The Fires, Asian, and Stratospheric Transport-Las Vegas Ozone Study (FAST-LVOS)

Langford, Andrew O. ; Senff, Christoph J. ; Alvarez II, Raul J. ; Aikin, Ken C. ; Baidar, Sunil ; Bonin, Timothy A. ; Brewer, W. Alan ; Brioude, Jerome ; Brown, Steven S. ; Burley, Joel D. ; Caputi, Dani J. ; Conley, Stephen A. ; Cullis, Patrick D. ; Decker, Zachary C. J. ; Evan, Stéphanie ; Kirgis, Guillaume ; Lin, Meiyun ; Pagowski, Mariusz ; Peischl, Jeff ; Petropavlovskikh, Irina ; Pierce, R. Bradley ; Ryerson, Thomas B. ; Sandberg, Scott P. ; Sterling, Chance W. ; Weickmann, Ann M. ; Zhang, Li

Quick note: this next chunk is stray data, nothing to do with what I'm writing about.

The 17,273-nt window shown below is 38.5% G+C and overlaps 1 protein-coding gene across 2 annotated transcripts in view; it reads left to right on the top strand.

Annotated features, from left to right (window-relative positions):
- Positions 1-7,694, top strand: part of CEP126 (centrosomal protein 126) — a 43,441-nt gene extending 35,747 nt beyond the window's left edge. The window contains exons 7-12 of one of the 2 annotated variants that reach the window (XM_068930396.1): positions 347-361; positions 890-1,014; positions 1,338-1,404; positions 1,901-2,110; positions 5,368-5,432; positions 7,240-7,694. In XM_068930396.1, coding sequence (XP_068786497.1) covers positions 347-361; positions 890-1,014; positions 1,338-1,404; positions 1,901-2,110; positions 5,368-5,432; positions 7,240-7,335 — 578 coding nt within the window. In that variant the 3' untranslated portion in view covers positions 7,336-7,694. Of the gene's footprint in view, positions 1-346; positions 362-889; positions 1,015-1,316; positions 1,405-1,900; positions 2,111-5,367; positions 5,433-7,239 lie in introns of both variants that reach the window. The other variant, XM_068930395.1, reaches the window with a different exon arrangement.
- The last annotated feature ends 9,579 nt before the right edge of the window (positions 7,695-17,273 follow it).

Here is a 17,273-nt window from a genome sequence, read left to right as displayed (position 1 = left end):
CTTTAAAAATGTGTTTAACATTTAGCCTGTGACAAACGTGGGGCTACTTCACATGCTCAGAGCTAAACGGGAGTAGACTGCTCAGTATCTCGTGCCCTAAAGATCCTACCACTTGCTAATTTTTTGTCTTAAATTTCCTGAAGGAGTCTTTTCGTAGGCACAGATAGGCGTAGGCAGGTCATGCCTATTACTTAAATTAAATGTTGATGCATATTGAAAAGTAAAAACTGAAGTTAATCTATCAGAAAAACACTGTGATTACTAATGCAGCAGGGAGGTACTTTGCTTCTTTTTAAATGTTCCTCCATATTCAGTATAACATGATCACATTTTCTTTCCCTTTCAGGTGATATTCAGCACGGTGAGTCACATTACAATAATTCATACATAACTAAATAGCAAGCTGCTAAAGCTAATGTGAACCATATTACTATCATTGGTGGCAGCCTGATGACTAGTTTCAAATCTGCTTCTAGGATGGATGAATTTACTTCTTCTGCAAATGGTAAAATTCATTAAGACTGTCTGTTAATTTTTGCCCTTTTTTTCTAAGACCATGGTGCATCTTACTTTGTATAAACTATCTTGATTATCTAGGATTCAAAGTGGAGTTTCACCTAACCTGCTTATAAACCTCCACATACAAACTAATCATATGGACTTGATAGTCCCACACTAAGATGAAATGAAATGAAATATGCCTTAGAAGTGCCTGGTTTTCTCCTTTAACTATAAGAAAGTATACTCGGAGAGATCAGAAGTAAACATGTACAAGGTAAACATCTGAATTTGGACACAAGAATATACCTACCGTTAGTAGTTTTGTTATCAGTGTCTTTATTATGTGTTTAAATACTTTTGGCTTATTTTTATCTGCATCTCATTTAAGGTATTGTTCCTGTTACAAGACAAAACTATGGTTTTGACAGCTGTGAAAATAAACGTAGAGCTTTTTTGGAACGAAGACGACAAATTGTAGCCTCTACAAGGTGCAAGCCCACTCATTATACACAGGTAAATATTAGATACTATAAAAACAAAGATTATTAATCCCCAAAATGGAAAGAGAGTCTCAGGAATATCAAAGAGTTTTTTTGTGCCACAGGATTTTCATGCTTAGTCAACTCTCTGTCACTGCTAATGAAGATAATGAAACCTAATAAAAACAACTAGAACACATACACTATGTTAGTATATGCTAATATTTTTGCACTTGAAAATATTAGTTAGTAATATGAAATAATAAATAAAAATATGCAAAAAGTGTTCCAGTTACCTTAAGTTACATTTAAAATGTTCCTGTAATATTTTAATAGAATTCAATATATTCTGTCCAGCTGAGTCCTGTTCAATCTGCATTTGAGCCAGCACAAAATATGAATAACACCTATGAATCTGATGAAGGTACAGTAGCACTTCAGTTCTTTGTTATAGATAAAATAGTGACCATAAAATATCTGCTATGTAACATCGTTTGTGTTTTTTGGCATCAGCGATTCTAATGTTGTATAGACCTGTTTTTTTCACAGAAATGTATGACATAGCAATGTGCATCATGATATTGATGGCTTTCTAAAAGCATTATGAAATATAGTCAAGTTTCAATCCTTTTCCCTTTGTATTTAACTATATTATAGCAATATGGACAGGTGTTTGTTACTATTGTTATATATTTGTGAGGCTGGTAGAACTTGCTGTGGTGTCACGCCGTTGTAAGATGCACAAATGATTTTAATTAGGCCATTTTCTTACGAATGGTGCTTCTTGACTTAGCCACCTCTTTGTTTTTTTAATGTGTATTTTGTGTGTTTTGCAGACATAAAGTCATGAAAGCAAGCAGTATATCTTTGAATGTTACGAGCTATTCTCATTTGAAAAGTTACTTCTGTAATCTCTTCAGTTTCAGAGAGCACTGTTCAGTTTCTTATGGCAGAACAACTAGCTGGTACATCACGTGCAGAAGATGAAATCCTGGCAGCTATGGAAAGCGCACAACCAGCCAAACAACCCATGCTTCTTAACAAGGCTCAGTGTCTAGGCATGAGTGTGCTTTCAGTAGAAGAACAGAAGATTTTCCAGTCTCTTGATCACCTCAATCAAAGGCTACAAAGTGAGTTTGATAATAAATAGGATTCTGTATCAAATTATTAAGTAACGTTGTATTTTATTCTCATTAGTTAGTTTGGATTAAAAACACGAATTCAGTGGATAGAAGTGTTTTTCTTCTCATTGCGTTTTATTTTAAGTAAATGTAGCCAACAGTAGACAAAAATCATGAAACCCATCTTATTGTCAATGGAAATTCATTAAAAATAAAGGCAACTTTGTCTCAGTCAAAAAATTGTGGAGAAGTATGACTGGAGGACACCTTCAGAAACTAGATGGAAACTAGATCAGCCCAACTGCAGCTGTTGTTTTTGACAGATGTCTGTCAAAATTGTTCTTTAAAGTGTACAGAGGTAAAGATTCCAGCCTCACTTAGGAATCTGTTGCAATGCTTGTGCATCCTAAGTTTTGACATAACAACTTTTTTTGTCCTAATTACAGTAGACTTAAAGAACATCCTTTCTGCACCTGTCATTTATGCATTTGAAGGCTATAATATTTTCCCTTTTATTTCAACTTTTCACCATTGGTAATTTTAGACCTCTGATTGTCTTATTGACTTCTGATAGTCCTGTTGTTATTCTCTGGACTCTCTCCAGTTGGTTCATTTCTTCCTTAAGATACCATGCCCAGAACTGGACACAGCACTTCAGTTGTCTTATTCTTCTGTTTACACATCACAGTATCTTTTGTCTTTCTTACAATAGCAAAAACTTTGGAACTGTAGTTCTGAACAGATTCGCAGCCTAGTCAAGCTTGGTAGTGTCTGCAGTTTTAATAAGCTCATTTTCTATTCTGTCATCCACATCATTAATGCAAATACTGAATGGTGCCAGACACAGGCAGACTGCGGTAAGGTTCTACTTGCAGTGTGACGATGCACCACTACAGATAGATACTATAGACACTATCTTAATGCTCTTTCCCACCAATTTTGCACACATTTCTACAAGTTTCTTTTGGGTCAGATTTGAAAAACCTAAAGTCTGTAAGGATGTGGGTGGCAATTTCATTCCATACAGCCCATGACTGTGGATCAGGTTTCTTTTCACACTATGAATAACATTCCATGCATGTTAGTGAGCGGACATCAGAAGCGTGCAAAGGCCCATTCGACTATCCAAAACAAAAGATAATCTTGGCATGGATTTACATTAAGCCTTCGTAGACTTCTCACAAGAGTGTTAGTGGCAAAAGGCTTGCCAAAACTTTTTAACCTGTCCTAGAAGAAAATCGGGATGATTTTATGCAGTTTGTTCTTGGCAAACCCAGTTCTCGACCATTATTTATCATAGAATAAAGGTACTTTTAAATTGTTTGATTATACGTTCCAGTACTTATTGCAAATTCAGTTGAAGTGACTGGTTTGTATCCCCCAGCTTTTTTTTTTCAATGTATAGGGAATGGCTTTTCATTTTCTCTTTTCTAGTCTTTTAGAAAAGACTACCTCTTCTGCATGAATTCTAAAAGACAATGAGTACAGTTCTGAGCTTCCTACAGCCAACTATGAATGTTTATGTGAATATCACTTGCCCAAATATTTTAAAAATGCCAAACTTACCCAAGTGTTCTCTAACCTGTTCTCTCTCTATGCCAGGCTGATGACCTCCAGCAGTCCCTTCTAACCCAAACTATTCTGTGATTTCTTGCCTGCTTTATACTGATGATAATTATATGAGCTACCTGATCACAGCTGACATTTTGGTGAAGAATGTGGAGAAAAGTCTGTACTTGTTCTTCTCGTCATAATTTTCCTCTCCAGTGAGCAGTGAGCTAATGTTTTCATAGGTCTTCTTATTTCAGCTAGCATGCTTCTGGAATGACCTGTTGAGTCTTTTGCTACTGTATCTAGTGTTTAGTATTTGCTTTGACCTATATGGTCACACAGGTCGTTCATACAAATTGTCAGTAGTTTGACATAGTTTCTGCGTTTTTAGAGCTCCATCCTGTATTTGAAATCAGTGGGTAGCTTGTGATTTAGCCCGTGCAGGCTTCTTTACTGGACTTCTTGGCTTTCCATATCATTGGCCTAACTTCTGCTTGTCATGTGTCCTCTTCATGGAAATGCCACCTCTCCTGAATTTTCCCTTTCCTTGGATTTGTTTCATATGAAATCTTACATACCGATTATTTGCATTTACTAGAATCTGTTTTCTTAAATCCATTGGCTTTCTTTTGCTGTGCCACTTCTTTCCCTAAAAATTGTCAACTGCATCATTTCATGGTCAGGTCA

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<p align=justify>The Fires, Asian, and Stratospheric Transport-Las Vegas Ozone Study (FAST-LVOS) was conducted in May and June of 2017 to study the transport of ozone (O3) to Clark County, Nevada, a marginal non-attainment area in the southwestern United States (SWUS). This 6-week (20 May-30 June 2017) field campaign used lidar, ozonesonde, aircraft, and in situ measurements in conjunction with a variety of models to characterize the distribution of O3 and related species above southern Nevada and neighboring California and to probe the influence of stratospheric intrusions and wildfires as well as local, regional, and Asian pollution on surface O3 concentrations in the Las Vegas Valley (≈ 900 m above sea level, a.s.l.). In this paper, we describe the FAST-LVOS campaign and present case studies illustrating the influence of different transport processes on background O3 in Clark County and southern Nevada. The companion paper by Zhang et al. (2020) describes the use of the AM4 and GEOS-Chem global models to simulate the measurements and estimate the impacts of transported O3 on surface air quality across the greater southwestern US and Intermountain West. The FAST-LVOS measurements found elevated O3 layers above Las Vegas on more than 75 % (35 of 45) of the sample days and show that entrainment of these layers contributed to mean 8 h average regional background O3 concentrations of 50-55 parts per billion by volume (ppbv), or about 85-95 µg m−3. These high background concentrations constitute 70 %-80 % of the current US National Ambient Air Quality Standard (NAAQS) of 70 ppbv (≈ 120 µg m−3 at 900 m a.s.l.) for the daily maximum 8 h average (MDA8) and will make attainment of the more stringent standards of 60 or 65 ppbv currently being considered extremely difficult in the interior SWUS.</p>
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